Anarchism, Marxism, and Zapatismo


December 8, 2009 by The Mormon Worker

Here is a great book review of the above mentioned title from the website Znet:

By Hans Bennett
and Staughton Lynd

On January 1, 1994, the now-infamous North American Free Trade Agreement (NAFTA) went into effect. That same day, the Zapatista National Liberation Army (EZLN), rose up and launched a military offensive that occupied towns throughout the state of Chiapas, in Mexico. The EZLN, or “Zapatistas” had been covertly organizing for many years, but they specifically chose the day of NAFTA’s implementation for their public rebellion.

Many components of NAFTA favored US corporate interests at the expense of Mexico’s general population, but the Zapatistas were particularly opposed to NAFTA’s rewriting of the Mexican Constitution, in order to eliminate the population’s biggest victory won during the Mexican Revolution fought years before, at the time of World War One. “The Mexican Revolution wrote into the national constitution the opportunity for a village to hold its land communally, in an ejido, so that no individual could alienate any portion of it,” writes Staughton Lynd, co-author of the new book Wobblies and Zapatistas: Conversations on Anarchism, Marxism and Radical History. Both Lynd (a Marxist from the US) and his co-author Andrej Grubacic (an anarchist from the Balkans) are public supporters of the Zapatistas, who they argue have set a powerful example of revolutionary organizing that should influence anti-capitalists around the world. Much like the historical traditions of the Haymarket Martyrs and the ‘Wobblies’ (the Industrial Workers of the World) in the United States, Lynd and Grubacic argue that the Zapatistas have synthesized the best aspects of both the Marxist and anarchist traditions.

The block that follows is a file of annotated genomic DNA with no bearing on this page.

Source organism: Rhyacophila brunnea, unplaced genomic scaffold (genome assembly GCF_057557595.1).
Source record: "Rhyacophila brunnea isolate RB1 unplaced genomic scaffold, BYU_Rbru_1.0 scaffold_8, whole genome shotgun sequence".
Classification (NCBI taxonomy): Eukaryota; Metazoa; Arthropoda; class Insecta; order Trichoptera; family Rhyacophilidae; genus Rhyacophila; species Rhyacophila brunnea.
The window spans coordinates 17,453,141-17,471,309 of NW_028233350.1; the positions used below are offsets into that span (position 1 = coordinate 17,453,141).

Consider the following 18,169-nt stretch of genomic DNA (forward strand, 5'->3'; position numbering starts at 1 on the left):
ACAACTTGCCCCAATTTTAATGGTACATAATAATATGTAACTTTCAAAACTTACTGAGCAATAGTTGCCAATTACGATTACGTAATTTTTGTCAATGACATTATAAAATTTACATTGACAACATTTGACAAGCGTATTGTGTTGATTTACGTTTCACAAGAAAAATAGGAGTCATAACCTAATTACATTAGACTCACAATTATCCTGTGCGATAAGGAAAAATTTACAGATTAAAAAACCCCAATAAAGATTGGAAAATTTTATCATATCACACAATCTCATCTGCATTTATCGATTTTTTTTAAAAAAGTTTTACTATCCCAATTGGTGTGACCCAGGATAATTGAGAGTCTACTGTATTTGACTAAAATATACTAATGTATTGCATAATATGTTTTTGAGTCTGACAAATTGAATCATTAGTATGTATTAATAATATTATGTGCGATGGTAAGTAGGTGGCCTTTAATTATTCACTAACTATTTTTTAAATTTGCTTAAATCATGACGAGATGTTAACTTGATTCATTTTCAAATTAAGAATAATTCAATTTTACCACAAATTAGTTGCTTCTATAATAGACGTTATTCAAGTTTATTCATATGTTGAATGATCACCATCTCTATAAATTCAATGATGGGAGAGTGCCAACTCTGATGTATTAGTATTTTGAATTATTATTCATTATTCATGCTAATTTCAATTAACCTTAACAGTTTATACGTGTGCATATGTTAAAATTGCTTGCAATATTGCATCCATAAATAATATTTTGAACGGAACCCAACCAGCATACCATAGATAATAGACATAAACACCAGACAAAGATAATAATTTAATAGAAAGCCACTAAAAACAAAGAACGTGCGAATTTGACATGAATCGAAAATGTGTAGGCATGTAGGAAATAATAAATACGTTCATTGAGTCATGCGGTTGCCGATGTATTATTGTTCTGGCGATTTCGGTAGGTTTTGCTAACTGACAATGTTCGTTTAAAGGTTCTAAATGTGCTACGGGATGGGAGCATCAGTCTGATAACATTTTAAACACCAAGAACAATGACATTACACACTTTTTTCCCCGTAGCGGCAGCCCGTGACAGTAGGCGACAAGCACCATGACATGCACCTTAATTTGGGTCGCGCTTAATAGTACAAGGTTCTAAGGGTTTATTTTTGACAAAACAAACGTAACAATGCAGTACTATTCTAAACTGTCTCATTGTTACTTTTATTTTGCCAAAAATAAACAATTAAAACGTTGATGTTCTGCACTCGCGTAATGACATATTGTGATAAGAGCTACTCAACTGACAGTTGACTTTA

Read the rest of this article here.


3 thoughts on “Anarchism, Marxism, and Zapatismo

  1. Joseph says:

    Went and read the full article. Incredibly interesting and very uplifting. Thanks!

  2. Forest Simmons says:

    Great Book Review!

    In the 1980’s lots of Central American indigenous villages were labeled “Comunista” and massacred for simply trying to live what we would call the United Order.

    These villagers had been living this way for hundreds of years, but they were accused of being in league with Castro. Their accusers knew full well that they were not planning any communist takeover, but they needed a pretext to split them up and get them into the capitalist economy on terms advantageous to the capitalists.

  3. Hobbes says:


    I’m starting a new socialist blog called Rosa’s Ghost. I
    was hoping you might add it to your links page. It would be a great
    help. Thanks in advance.

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